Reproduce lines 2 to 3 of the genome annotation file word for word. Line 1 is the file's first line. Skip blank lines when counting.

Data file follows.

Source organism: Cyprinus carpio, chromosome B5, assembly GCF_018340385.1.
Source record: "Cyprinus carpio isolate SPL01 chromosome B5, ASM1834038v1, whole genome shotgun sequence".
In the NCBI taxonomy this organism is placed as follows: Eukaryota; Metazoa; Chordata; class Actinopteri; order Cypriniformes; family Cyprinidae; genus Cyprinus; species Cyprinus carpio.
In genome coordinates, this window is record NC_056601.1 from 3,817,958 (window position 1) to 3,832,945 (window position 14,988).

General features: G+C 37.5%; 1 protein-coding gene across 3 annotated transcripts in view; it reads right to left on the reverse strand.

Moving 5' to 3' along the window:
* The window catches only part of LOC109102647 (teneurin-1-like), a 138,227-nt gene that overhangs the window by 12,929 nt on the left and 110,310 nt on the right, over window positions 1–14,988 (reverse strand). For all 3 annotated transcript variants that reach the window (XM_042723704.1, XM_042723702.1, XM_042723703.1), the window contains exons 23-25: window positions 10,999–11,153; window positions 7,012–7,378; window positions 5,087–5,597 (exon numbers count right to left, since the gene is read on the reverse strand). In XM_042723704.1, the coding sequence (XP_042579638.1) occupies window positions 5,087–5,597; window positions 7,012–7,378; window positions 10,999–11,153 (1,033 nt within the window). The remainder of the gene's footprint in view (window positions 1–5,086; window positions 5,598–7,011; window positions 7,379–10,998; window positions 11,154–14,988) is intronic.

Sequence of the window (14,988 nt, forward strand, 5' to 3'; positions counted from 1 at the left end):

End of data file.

Source record: "Cyprinus carpio isolate SPL01 chromosome B5, ASM1834038v1, whole genome shotgun sequence".
In the NCBI taxonomy this organism is placed as follows: Eukaryota; Metazoa; Chordata; class Actinopteri; order Cypriniformes; family Cyprinidae; genus Cyprinus; species Cyprinus carpio.